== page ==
Choice of function spaces for thermodynamic variables in mixed finite-element methods
Quarterly Journal of the Royal Meteorological Society
We study the dispersion properties of three choices for the buoyancy space in a mixed finite-element discretization of geophysical fluid flow equations. The problem is analogous to that of the staggering of the buoyancy variable in finite-difference discretizations. Discrete dispersion relations of the two-dimensional linear gravity wave equations are computed. By comparison with the analytical result, the best choice for the buoyancy space basis functions is found to be the horizontally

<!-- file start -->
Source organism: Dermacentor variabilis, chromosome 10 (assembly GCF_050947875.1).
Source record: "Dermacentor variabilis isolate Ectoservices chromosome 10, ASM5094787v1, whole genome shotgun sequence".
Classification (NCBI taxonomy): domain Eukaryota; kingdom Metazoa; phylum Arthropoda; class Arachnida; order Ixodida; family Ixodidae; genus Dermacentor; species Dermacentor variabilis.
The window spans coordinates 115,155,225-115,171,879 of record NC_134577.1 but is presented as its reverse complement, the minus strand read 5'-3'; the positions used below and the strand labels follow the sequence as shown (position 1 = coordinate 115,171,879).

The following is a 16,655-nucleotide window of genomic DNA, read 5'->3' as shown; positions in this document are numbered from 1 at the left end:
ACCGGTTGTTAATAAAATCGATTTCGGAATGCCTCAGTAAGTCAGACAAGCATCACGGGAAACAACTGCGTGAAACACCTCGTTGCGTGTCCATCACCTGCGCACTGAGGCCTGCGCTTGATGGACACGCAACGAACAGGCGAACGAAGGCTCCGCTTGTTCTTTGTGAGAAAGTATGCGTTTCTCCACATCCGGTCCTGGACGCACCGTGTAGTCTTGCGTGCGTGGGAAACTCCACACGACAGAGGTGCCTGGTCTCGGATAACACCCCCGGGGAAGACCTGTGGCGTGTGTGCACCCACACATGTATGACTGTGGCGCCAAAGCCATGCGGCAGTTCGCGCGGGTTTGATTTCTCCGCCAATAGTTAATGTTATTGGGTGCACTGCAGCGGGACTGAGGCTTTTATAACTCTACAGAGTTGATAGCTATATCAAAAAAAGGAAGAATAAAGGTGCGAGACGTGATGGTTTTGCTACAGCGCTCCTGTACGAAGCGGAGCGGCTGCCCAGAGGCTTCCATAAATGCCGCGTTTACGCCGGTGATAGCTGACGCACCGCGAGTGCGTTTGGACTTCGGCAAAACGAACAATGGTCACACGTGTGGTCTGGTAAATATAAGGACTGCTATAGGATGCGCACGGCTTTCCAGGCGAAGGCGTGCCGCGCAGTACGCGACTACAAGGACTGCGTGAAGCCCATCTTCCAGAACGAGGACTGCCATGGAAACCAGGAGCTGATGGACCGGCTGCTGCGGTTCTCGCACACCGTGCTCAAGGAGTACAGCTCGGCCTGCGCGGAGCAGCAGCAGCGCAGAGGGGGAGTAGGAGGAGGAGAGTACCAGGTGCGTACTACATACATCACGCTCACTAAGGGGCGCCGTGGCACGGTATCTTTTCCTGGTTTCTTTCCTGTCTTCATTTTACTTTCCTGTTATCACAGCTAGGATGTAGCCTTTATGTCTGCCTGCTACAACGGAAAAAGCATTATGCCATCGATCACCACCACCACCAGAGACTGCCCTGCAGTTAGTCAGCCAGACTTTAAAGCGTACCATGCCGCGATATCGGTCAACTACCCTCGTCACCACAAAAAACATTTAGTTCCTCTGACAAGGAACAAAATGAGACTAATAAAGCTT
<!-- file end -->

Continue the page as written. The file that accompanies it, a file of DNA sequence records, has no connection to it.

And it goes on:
... inuous, vertically continuous option. This is also the space used for the vertical component of the velocity. At lowest polynomial order, this arrangement mirrors the Charney-Phillips vertical staggering known to have good dispersion properties in finite-difference models. A fully discontinuous space for the buoyancy corresponding to the Lorenz finite-difference staggering at lowest order gives zero phase velocity for high vertical wavenumber modes. A fully continuous space, the natural choice for scalar variables in a mixed finite-element framework, with degrees of freedom of buoyancy and vertical velocity horizontally staggered at lowest order, is found to entail zero phase velocity modes at the large horizontal wavenumber end of the spectrum. Corroborating the theoretical insights, numerical results obtained on gravity wave propagation with fully continuous buoyancy highlight the presence of a computational mode in the poorly resolved part of the spectrum that fails to propagate horizontally. The spurious signal is not removed in test runs with higher-order polynomial basis functions. Runs at higher order also highlight additional oscillations, an issue that is shown to be mitigated by partial mass-lumping. In light of the findings and with a view to coupling the dynamical core to physical parametrizations that often force near the horizontal grid scale, the use of the fully continuous space should be avoided in favour of the horizontally discontinuous, vertically continuous space.